There’s a reason Bath and Body Works uses three wicks in their oversized, three-wick candles, and it isn’t just to make them more visually appealing. Three properly spaced wicks distribute the heat more evenly and help prevent tunneling.

Insufficient Initial Burn Time

Candles have wax memory. Wax memory means the wax will continue to melt like you burned the candle for the first time. If you lit the candle and only let it burn for 30-40 minutes before blowing it out, it probably didn’t melt all the way to the edges. Now, this does not mean you need to leave your candle overnight to ensure it burns long enough.

The wax that did melt remains softer and easier to burn than the unmelted parts of the candle, meaning that it will be the part that melts the next time you burn the candle. If you didn’t let the entire surface melt the first time, it probably wouldn’t melt on subsequent burns.

Furthermore, the more often you burn the candle this way, the more likely tunneling will occur. Only burn large candles when you’re going to burn them for over an hour. If you’re only using them for brief periods, use tealights, votives, or taper candles. 

Unsuitable Wax Blends

According to All Seasons Wax Co., another often overlooked cause of tunneling is using unsuitable wax blends. 

For example, certain waxes are harder and have higher melting points. Those types of wax work best in places where the climate is warm. They also perform better as melts or in pillar candles. 

Other softer types of wax work better in cool climates or for container candles. Choosing the most suitable wax for your area and candle type can reduce the likelihood of tunneling.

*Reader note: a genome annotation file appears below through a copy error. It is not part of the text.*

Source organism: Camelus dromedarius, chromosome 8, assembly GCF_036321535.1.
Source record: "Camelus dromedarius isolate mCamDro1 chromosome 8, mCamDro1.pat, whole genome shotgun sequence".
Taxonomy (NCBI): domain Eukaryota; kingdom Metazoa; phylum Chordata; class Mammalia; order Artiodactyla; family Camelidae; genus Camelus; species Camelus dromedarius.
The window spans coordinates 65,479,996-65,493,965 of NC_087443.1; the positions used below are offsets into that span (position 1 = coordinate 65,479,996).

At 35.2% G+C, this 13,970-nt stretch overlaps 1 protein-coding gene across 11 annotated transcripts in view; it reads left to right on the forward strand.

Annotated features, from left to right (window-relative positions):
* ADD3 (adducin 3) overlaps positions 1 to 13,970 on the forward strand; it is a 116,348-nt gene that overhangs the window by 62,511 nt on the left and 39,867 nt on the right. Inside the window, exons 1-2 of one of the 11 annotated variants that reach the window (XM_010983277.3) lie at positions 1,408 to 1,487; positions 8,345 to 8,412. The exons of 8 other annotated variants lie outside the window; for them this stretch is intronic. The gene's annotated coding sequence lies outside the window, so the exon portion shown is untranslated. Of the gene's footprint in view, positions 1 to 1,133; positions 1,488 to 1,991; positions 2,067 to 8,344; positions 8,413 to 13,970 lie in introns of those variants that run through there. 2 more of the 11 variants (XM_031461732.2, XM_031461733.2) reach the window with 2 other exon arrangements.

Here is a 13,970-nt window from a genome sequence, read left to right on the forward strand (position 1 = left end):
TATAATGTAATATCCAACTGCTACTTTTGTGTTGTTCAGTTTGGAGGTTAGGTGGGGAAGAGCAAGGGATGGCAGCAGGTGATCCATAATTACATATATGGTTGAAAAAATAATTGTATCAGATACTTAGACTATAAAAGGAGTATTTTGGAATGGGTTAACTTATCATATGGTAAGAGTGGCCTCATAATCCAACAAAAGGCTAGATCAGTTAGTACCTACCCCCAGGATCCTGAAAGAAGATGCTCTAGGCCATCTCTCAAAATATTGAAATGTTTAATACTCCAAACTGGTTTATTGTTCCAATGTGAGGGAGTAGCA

4 Easy Fixes for Candle Tunneling

If you’ve reached the point with some of your candles where prevention is no longer an option, don’t panic; there are a few things you can do to try to reverse the tunneling. 

  1. Use a Hair Dryer

The hairdryer method is the easiest one, and if you catch the tunneling early enough, it should work. If you notice your candle is starting to tunnel, plug in your hairdryer and blow hot hair over the candle’s surface until the wax melts evenly.

A heat gun, such as the Teccpo 1500W Professional Electric Hot Air Gun from Amazon.com, works for this method, as its nozzle attachments are perfect for focusing the heat onto particular spots of your candle.

  • Use Tinfoil

If your candle is in a more advanced tunneling stage, the hairdryer or heat gun method might not work either. But still, all hope is not lost. Try wrapping the candle’s edges in tin foil all the way around. This video shows you how: